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Latest Viscosity Stories

2013-10-11 23:21:24

CSC Scientific, a manufacturer and distributer of quality assurance testing equipment, announces the addition of a rotational viscometer to their product line in a partnership with Fungilab, one of the leading manufacturers and suppliers of quality control equipment for viscosity measurement. The Rotational Viscometer comes in four models and is capable of measuring a wide viscosity range of Newtonian and Non-Newtonian fluids. Fairfax, VA (PRWEB) October 11, 2013 CSC Scientific Company,...

Material Properties Of Containers Affect The Viscosity Of Water At The Nanoscale
2013-09-19 14:25:06

Georgia Institute of Technology Water pours into a cup at about the same rate regardless of whether the water bottle is made of glass or plastic. But at nanometer-size scales for water and potentially other fluids, whether the container is made of glass or plastic does make a significant difference. A new study shows that in nanoscopic channels, the effective viscosity of water in channels made of glass can be twice as high as water in plastic channels. Nanoscopic glass channels can...

2013-09-05 23:27:00

Company Highlights Sophisticated Analytical Systems at Leading Bioprocessing Event SUNNYVALE, Calif. (PRWEB) September 05, 2013 Freeslate, Inc., the leading provider of high throughput research solutions, today announced the launch of its CM Protégé Bioformulation Assessment System designed to streamline the assessment of biologic formulation stability. The product eliminates critical analytical bottlenecks by automating visible particle detection, pH measurements, and viscosity...

Physics Lesson: Try Clapping Your Wet Hands
2013-08-15 12:30:20

Virginia Tech Sunny Jung continues to redefine the views on the laws of physics, and in doing so, impacts the research on topics as varied as drug delivery methods to fuel efficiency. In a paper appearing this month in Physical Review E, Young and five colleagues reported on the dynamics of squeezing fluids using a simple experiment of clapping with wet hands. As an engineer, Jung described "this outburst of fluid motion" as the unusual physical phenomena. Earlier in his career,...

Bacteria Swim With Help From High-angle Helix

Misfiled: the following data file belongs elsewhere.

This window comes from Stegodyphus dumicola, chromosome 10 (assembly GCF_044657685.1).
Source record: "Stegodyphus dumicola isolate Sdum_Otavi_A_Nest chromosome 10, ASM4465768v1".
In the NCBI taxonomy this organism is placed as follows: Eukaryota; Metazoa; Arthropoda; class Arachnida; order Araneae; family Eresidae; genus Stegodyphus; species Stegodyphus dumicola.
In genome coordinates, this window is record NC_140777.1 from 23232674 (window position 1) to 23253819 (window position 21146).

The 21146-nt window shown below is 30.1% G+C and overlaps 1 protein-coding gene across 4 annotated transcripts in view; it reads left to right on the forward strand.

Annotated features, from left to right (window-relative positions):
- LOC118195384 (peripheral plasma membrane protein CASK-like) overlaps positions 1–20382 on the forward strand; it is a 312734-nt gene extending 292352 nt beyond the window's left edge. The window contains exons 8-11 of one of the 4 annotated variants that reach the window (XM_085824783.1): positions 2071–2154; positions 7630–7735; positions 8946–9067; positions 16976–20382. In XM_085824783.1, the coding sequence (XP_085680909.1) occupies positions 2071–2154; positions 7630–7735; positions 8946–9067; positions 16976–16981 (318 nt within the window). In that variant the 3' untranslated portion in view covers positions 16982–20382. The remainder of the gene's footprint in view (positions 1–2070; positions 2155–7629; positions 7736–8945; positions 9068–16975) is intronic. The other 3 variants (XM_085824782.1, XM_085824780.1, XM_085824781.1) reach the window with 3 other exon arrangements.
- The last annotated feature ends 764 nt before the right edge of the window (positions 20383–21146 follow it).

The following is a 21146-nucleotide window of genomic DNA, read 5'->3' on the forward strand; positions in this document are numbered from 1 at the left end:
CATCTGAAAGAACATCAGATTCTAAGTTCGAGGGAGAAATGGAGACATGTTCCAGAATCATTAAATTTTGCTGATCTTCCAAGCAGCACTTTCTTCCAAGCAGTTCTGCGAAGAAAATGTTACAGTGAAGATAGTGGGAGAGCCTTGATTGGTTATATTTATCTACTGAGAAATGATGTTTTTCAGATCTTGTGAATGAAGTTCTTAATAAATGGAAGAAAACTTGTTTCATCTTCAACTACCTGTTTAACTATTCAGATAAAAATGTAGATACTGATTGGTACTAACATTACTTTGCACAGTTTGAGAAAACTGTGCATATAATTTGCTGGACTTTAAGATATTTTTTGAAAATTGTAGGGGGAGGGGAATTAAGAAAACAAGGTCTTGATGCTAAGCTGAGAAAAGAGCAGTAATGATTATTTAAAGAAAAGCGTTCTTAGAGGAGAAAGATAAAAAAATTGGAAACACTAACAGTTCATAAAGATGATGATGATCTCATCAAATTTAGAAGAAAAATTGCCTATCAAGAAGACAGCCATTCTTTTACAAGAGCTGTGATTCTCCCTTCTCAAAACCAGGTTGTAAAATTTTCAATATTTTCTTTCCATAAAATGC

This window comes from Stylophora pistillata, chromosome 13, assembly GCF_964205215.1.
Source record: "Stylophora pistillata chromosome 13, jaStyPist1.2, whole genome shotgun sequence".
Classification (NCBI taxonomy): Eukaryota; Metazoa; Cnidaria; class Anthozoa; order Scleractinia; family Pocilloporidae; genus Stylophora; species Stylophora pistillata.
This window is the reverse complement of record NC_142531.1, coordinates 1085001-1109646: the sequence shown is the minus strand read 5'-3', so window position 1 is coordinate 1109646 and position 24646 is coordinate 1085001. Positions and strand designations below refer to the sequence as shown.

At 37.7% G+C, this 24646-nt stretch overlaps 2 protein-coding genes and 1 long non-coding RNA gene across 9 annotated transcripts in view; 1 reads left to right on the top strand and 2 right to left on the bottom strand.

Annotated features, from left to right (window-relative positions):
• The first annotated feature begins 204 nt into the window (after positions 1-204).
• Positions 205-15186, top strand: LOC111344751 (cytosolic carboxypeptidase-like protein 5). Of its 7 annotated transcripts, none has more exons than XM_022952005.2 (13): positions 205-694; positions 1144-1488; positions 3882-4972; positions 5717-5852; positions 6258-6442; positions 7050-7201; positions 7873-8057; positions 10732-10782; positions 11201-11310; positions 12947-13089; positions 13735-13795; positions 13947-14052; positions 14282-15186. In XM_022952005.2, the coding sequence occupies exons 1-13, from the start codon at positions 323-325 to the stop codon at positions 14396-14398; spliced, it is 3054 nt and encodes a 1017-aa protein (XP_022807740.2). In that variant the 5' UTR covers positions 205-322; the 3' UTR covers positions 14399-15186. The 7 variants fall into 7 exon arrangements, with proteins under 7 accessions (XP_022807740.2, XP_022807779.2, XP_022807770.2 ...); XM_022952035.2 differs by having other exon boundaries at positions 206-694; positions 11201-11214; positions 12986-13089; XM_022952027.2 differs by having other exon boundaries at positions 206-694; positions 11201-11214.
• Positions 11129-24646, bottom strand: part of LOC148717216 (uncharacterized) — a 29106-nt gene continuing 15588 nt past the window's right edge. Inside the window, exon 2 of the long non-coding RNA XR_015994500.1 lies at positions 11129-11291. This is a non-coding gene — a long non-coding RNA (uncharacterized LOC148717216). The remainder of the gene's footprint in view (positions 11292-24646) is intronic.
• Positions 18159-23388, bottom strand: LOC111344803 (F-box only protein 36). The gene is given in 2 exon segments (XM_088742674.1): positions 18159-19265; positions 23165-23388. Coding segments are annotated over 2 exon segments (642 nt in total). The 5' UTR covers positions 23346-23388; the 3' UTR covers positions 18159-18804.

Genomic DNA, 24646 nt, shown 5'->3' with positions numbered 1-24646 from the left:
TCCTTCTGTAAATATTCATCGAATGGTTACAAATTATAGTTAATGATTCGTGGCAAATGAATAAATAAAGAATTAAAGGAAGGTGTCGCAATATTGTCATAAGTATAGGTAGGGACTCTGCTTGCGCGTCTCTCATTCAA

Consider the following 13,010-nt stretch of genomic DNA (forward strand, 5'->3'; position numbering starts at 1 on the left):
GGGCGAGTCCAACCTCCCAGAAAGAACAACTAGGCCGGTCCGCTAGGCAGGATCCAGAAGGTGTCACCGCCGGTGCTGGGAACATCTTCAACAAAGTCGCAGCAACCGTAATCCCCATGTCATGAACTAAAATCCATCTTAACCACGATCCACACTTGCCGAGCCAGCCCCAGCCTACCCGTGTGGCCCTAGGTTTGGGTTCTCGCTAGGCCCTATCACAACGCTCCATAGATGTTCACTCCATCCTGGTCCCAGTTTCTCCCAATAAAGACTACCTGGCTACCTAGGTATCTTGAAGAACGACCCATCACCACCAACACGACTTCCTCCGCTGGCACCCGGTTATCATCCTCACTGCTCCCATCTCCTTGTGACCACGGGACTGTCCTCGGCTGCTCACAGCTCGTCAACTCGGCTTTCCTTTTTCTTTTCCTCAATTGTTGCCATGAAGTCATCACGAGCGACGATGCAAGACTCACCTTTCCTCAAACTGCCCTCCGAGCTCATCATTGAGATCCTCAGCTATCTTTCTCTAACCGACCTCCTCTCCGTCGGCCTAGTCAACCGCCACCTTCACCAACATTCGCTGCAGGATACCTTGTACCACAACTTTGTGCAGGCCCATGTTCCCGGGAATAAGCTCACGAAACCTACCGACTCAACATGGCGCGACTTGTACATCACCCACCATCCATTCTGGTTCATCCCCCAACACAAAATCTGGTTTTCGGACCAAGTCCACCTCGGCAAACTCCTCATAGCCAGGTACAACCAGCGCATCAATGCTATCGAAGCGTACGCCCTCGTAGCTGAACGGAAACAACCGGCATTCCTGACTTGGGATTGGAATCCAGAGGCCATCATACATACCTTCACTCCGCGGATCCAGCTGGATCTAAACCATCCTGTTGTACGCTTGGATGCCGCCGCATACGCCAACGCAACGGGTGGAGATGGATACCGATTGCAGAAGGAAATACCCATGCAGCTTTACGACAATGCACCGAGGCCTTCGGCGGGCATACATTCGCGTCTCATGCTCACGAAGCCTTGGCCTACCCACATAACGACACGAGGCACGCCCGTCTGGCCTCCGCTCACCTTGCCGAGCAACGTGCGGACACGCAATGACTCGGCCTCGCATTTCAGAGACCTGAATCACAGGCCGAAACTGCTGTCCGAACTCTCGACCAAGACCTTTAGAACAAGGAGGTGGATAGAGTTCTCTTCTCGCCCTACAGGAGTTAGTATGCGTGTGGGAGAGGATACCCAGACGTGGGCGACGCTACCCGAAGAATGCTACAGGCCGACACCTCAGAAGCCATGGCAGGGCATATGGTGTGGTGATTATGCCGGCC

2013-08-13 15:33:24

Brown University It’s counterintuitive but true: Some microorganisms that use flagella for locomotion are able to swim faster in gel-like fluids such as mucus. Research engineers at Brown University have figured out why. It's the angle of the coil that matters. Findings are reported in Physical Review Letters. A high-angle helix helps microorganisms like sperm and bacteria swim through mucus and other viscoelastic fluids, according to a new study by researchers from Brown University...

Seven Decade-Long Experiment Catches Tar Dripping For First Time
2013-07-19 13:03:08

[Watch Video: Pitch Drop Experiment Comes To An End] Brett Smith for redOrbit.com - Your Universe Online Set up by Ireland's Trinity College in 1944 and Australia's University of Queensland in 1927 -- a very specific event had never been witnessed before. Even an attempt to catch it with a webcam in 2000 failed because of an equipment malfunction. It represents the world's longest running experiment. If you're thinking "get to the point!" then you might know the frustration of...

2013-06-24 23:24:08

Sustainable Refining announces the launch of its non-petroleum, bio-based line of Cutting, Hydraulic and Bar & Chain Oils for industrial and commercial use. Franklin, NH (PRWEB) June 24, 2013 Sustainable Refining, LLC, announced today the launch of its renewable bio-based line of Cutting, Hydraulic and Bar & Chain Oils for industrial and commercial use. These non-petroleum based oils are manufactured using a 100% vegetable oil blend refined with proprietary additives giving them...

Missing Link Between Mechanical And Structural Properties Of Glass Established By Researchers
2013-04-10 12:47:08

Deutsches Elektronen-Synchrotron The craft of glassmaking extends way back in time. It was over five-thousand years ago when mankind learned how to make glass. Even prior to this discovery, humans had been using naturally occurring glass for tool making. Despite this long and rich history and widespread use of glass, surprisingly little is known about the interplay between the mechanical properties of glasses and their inner structures. For the first time, researchers from Amsterdam...

2013-02-19 12:04:26

The results are significant because they can help to improve our understanding of medical conditions, such as thrombosis, aneurysms and arteriosclerosis. The research team is publishing its results in Physical Review Letters and the American Physical Society has highlighted the work on its Physics website, placing it on the Focus List of important physics news. Blood flows differently than water. Anyone who has ever cut themselves knows that blood flows viscously and rather erratically....

2013-01-16 22:33:48

In an advance toward stain-proof, spill-proof clothing, protective garments and other products that shrug off virtually every liquid – from blood and ketchup to concentrated acids – scientists are reporting development of new "superomniphobic" surfaces. Their report on surfaces that display extreme repellency to two families of liquids – Newtonian and non-Newtonian liquids – appears in the Journal of the American Chemical Society. Anish Tuteja and colleagues point...


Word of the Day
jument
  • A beast of burden; also, a beast in general.
'Jument' ultimately comes from the Latin 'jugum,' yoke.
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